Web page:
Voting is often seen as the cornerstone of American democracy, but so few people vote leading to a lack of voices being heard. The voting process used in the United States is described in Article II, Section 1 of the United States Constitution. Basically, the process works with a two-part system. On the first Tuesday of November, millions of American citizens go out to cast their vote. This is known as the popular vote, and what few people realize is that this vote doesn’t actually elect the president.
Do you understand what the Electoral College is? I didn’t have a clear understanding of it, so I thought I would take a minute to try to help you to understand how it works.
After the American citizens go out and vote, the Electoral College casts their vote. These electors are people of different states, and the number of electors for each state is the number of U.S. Senators plus the number of U.S. Representatives for that state. Some states have laws requiring the electors of the college to vote for the member that won the popular vote in that state, but others are bound by pledges they made to certain political parties.
The Electoral College is seen as a controversial mechanism within elections. It was designed by the framers of the Constitution because of fears regarding presidential elections. Some politicians at that time believed selecting the winner just on the popular election was too reckless, but other politicians were concerned with giving the power to Congress to select the president. Thus, they created the Electoral College to balance the popular vote and the electoral vote. Most of the presidents of the United States have been winners of the popular vote as well as the electoral vote. However, there have been rare situations in which the winner of the election was one who had more electoral votes than popular votes.
Is the system safe or perfect? Well, it can be ‘safe’ to say that NO system is completely ‘perfect’. These government systems were designed by humans, and humans themselves are flawed. So, how can you expect perfection from a system designed by imperfect beings? The best you can do is to do your part to try and salvage the system.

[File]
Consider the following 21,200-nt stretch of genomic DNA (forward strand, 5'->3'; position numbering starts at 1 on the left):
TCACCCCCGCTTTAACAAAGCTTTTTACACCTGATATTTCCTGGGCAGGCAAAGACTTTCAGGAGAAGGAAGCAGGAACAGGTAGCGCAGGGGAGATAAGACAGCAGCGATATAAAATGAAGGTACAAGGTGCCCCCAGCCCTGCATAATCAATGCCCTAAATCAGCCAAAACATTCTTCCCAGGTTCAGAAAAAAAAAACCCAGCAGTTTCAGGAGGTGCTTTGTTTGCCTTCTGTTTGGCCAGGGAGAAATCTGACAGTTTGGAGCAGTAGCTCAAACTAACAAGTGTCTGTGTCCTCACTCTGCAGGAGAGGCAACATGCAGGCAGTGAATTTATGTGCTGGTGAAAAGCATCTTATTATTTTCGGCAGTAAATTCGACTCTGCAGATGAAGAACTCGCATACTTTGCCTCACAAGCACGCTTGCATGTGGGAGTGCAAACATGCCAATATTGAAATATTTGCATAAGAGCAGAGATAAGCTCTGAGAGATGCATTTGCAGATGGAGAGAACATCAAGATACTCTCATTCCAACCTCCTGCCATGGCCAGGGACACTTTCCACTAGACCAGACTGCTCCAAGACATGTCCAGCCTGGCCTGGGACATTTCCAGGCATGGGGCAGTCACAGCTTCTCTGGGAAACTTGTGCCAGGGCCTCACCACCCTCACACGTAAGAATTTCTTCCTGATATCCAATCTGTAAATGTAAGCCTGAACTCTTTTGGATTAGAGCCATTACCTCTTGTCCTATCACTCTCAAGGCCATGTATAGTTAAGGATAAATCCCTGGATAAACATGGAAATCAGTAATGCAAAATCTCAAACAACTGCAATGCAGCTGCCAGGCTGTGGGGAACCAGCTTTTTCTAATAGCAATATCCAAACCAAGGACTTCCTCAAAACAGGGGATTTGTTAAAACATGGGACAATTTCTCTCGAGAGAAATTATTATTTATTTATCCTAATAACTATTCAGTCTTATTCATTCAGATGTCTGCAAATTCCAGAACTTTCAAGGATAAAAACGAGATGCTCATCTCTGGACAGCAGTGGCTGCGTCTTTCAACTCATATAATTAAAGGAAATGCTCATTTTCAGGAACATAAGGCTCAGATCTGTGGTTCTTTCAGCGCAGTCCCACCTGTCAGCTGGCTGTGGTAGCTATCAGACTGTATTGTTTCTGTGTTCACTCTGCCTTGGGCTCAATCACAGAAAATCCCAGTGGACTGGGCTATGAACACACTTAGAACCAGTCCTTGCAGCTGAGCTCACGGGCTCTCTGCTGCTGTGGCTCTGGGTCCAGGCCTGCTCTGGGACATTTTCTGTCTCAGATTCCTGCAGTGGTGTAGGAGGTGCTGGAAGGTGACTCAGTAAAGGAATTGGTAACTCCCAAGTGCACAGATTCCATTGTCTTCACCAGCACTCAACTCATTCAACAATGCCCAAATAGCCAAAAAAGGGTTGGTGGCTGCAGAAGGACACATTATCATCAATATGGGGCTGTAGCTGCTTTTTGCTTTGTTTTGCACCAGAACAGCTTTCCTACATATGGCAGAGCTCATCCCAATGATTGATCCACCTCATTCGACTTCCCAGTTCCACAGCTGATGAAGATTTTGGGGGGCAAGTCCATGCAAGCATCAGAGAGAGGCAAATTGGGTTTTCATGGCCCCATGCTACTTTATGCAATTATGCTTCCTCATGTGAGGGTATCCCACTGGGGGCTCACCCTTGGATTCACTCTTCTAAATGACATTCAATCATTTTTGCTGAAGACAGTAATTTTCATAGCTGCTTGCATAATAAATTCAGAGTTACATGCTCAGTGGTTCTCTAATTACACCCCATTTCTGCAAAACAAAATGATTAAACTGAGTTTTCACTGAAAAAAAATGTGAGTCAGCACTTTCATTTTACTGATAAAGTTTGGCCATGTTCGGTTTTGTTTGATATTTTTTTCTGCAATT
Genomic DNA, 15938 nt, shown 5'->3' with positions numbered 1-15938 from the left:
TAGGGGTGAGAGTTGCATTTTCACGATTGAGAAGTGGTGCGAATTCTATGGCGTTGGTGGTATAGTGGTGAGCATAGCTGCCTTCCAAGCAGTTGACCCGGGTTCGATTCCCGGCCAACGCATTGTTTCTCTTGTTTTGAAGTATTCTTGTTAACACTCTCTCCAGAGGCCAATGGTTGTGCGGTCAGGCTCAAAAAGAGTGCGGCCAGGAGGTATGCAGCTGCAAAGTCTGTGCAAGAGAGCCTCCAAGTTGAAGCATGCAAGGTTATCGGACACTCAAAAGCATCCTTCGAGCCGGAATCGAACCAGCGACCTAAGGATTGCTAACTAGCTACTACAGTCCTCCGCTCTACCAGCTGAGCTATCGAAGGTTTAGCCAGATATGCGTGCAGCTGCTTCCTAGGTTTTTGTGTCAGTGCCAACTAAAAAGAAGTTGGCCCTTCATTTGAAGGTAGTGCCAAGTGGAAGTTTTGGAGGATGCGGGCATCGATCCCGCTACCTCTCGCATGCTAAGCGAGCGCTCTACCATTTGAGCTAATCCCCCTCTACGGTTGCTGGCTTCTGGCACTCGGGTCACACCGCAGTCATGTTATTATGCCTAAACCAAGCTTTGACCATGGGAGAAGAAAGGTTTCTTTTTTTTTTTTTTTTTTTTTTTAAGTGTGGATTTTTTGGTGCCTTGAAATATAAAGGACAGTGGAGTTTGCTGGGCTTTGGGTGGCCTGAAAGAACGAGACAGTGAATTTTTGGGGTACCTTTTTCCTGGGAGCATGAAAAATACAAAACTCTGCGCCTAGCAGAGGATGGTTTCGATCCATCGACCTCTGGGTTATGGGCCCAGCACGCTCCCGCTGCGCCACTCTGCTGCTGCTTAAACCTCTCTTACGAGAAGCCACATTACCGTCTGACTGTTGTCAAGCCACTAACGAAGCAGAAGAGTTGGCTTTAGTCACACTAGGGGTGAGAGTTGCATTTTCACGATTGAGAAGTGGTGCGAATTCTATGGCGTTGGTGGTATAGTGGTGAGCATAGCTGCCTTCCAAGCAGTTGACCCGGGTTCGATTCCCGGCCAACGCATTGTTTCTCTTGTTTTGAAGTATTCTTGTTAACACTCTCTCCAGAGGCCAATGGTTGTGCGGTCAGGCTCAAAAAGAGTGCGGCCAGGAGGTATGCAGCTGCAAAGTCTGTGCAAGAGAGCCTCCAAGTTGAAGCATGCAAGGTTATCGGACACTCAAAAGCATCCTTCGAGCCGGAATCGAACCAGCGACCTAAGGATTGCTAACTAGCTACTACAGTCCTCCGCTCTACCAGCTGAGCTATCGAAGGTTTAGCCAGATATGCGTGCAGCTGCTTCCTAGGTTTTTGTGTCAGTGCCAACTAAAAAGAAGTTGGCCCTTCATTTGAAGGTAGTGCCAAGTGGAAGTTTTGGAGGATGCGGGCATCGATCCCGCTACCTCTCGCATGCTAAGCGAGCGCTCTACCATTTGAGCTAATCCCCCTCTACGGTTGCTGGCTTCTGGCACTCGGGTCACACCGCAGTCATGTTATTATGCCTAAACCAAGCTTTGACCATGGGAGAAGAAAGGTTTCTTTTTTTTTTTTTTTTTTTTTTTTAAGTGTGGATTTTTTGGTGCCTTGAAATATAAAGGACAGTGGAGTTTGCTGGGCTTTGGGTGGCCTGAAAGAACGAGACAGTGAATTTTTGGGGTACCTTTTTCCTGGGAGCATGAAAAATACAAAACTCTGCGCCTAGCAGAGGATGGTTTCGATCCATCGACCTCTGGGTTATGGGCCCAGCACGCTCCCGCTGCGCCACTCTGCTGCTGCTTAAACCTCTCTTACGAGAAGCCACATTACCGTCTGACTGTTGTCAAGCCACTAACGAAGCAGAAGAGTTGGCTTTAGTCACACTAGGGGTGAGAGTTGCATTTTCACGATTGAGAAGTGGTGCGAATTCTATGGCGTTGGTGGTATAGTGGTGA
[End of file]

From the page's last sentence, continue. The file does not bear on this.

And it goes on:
After learning about the Electoral College, there are a large number of voters who end up discouraged. After all, if the electoral vote is really the only vote that matters, what would be the point of voting at all? However, the popular vote is what helps the Electoral College make their decision. Deciding not to vote because you believe your vote doesn’t matter is basically like handing off the win to the candidate you don’t like. Every vote counts because, again, many states have laws requiring the Electoral College to follow the popular vote of that state. Plus, your vote also puts those electors in the Electoral College.
The system might seem corrupt, but it won’t get any better if you sit on the sidelines complaining about how horrible it is. Voting is your right and your responsibility as a citizen of the United States of America. The democracy of this country was founded upon free and fair elections where every eligible citizen casts a vote.
Withdrawing your vote breaks down the electoral process at its most basic element – the people. The rules set down to guide the voting process were not designed to harm us but rather to help us. The winner might not always be the one we hoped for, but we can move on with hopes that the next vote will lead to our pick being the one to win.
When we vote, it’s not just for those individuals that will go to Washington to lead us. We will also be voting for local representatives, state and city, along with local issues that will affect our local community. These decisions will affect money, education, public safety, roads and many other day to day issues of our lives.
Don’t be one of those individuals that have thrown in the towel with our system. You still have the right and the responsibility to vote. Please do it!